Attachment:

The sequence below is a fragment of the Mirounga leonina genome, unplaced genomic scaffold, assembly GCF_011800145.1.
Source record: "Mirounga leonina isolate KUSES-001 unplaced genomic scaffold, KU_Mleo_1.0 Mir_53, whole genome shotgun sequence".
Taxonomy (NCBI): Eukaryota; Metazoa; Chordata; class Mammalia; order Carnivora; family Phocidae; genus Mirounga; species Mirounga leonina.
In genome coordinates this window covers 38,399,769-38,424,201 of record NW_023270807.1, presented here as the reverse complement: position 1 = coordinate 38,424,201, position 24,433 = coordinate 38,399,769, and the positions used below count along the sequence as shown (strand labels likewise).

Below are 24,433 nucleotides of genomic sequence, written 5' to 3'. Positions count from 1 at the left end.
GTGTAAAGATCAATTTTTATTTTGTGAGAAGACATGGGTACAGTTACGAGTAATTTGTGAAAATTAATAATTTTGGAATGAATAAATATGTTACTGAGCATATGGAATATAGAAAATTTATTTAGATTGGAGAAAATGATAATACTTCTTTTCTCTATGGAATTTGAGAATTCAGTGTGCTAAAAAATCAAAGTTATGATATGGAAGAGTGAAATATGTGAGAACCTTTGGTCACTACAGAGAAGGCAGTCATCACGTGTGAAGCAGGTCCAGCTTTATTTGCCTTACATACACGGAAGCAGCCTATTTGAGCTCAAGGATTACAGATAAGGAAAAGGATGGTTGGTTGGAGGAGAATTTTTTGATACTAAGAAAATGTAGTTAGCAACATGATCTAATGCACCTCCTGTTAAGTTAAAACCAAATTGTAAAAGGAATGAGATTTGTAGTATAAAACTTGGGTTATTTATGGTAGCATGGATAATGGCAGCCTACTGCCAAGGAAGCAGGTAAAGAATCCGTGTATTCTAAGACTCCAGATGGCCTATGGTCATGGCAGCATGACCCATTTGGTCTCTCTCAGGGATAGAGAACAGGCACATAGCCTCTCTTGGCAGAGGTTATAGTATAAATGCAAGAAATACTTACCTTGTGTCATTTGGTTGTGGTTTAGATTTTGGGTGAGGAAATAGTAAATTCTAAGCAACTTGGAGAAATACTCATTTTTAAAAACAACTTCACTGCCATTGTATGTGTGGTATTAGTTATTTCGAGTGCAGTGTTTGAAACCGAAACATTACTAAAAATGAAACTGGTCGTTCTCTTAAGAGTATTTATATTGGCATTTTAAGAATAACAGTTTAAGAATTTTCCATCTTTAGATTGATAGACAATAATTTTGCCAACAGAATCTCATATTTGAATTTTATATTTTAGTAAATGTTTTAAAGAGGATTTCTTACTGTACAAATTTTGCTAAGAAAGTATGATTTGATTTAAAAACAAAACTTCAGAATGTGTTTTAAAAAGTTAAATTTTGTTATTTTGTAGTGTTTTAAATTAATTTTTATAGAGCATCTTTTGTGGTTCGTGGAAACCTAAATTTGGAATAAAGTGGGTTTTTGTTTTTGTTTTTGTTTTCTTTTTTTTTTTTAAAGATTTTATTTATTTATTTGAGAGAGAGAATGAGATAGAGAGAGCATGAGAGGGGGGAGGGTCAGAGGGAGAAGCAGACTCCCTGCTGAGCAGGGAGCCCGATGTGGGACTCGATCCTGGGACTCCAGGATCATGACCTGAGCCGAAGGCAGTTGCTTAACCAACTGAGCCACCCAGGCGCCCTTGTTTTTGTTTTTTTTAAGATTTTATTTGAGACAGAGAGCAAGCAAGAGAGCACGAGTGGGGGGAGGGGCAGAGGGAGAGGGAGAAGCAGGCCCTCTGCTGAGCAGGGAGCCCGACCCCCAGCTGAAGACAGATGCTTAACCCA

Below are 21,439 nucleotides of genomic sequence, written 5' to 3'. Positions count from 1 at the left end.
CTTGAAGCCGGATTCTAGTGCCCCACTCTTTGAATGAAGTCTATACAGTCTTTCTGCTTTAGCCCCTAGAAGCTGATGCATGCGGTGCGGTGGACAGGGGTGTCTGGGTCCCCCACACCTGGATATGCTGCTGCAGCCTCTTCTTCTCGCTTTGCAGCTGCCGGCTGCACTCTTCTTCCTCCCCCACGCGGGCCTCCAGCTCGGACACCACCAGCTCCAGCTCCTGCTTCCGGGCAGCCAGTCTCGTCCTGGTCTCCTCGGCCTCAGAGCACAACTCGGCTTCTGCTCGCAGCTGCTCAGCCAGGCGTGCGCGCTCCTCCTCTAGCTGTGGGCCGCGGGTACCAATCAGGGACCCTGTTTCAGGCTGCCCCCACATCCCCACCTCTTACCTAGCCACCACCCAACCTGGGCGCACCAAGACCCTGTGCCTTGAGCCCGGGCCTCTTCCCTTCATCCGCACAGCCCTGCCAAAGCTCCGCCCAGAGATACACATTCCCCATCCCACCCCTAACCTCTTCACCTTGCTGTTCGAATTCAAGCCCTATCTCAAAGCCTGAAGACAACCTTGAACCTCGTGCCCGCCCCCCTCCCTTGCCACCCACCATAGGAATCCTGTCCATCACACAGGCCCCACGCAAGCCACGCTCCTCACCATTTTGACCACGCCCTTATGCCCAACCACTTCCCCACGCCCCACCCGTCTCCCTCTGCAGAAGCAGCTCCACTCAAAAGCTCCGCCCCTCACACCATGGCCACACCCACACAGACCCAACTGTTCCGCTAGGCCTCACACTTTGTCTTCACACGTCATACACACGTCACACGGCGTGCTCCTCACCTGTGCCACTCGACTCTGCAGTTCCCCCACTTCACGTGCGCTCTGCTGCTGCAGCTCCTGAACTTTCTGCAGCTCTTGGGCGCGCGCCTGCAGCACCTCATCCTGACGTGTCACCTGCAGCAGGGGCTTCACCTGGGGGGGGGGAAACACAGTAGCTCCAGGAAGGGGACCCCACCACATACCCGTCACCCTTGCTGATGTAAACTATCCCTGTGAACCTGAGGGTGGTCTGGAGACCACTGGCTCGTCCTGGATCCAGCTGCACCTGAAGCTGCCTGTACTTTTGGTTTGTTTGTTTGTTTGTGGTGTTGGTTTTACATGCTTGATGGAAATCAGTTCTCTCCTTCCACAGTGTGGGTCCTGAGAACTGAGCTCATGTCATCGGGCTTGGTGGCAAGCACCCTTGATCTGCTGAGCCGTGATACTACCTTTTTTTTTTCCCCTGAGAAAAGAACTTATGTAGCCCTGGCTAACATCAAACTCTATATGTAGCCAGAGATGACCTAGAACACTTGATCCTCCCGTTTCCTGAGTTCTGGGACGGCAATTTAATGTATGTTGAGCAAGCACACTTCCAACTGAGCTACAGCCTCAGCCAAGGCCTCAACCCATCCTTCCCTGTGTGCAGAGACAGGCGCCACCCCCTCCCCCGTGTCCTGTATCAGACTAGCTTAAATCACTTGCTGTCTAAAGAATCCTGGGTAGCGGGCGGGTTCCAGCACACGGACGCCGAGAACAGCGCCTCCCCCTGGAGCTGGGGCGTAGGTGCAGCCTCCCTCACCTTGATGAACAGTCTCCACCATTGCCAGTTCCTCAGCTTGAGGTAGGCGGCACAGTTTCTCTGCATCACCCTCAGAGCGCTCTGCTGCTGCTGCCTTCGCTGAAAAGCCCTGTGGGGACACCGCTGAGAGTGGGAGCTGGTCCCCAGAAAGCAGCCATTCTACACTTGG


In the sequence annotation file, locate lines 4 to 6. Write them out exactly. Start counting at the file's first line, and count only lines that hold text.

In genome coordinates this window covers 38,399,769-38,424,201 of record NW_023270807.1, presented here as the reverse complement: position 1 = coordinate 38,424,201, position 24,433 = coordinate 38,399,769, and the positions used below count along the sequence as shown (strand labels likewise).

Below are 24,433 nucleotides of genomic sequence, written 5' to 3'. Positions count from 1 at the left end.
GTGTAAAGATCAATTTTTATTTTGTGAGAAGACATGGGTACAGTTACGAGTAATTTGTGAAAATTAATAATTTTGGAATGAATAAATATGTTACTGAGCATATGGAATATAGAAAATTTATTTAGATTGGAGAAAATGATAATACTTCTTTTCTCTATGGAATTTGAGAATTCAGTGTGCTAAAAAATCAAAGTTATGATATGGAAGAGTGAAATATGTGAGAACCTTTGGTCACTACAGAGAAGGCAGTCATCACGTGTGAAGCAGGTCCAGCTTTATTTGCCTTACATACACGGAAGCAGCCTATTTGAGCTCAAGGATTACAGATAAGGAAAAGGATGGTTGGTTGGAGGAGAATTTTTTGATACTAAGAAAATGTAGTTAGCAACATGATCTAATGCACCTCCTGTTAAGTTAAAACCAAATTGTAAAAGGAATGAGATTTGTAGTATAAAACTTGGGTTATTTATGGTAGCATGGATAATGGCAGCCTACTGCCAAGGAAGCAGGTAAAGAATCCGTGTATTCTAAGACTCCAGATGGCCTATGGTCATGGCAGCATGACCCATTTGGTCTCTCTCAGGGATAGAGAACAGGCACATAGCCTCTCTTGGCAGAGGTTATAGTATAAATGCAAGAAATACTTACCTTGTGTCATTTGGTTGTGGTTTAGATTTTGGGTGAGGAAATAGTAAATTCTAAGCAACTTGGAGAAATACTCATTTTTAAAAACAACTTCACTGCCATTGTATGTGTGGTATTAGTTATTTCGAGTGCAGTGTTTGAAACCGAAACATTACTAAAAATGAAACTGGTCGTTCTCTTAAGAGTATTTATATTGGCATTTTAAGAATAACAGTTTAAGAATTTTCCATCTTTAGATTGATAGACAATAATTTTGCCAACAGAATCTCATATTTGAATTTTATATTTTAGTAAATGTTTTAAAGAGGATTTCTTACTGTACAAATTTTGCTAAGAAAGTATGATTTGATTTAAAAACAAAACTTCAGAATGTGTTTTAAAAAGTTAAATTTTGTTATTTTGTAGTGTTTTAAATTAATTTTTATAGAGCATCTTTTGTGGTTCGTGGAAACCTAAATTTGGAATAAAGTGGGTTTTTGTTTTTGTTTTTGTTTTCTTTTTTTTTTTTAAAGATTTTATTTATTTATTTGAGAGAGAGAATGAGATAGAGAGAGCATGAGAGGGGGGAGGGTCAGAGGGAGAAGCAGACTCCCTGCTGAGCAGGGAGCCCGATGTGGGACTCGATCCTGGGACTCCAGGATCATGACCTGAGCCGAAGGCAGTTGCTTAACCAACTGAGCCACCCAGGCGCCCTTGTTTTTGTTTTTTTTAAGATTTTATTTGAGACAGAGAGCAAGCAAGAGAGCACGAGTGGGGGGAGGGGCAGAGGGAGAGGGAGAAGCAGGCCCTCTGCTGAGCAGGGAGCCCGACCCCCAGCTGAAGACAGATGCTTAACCCA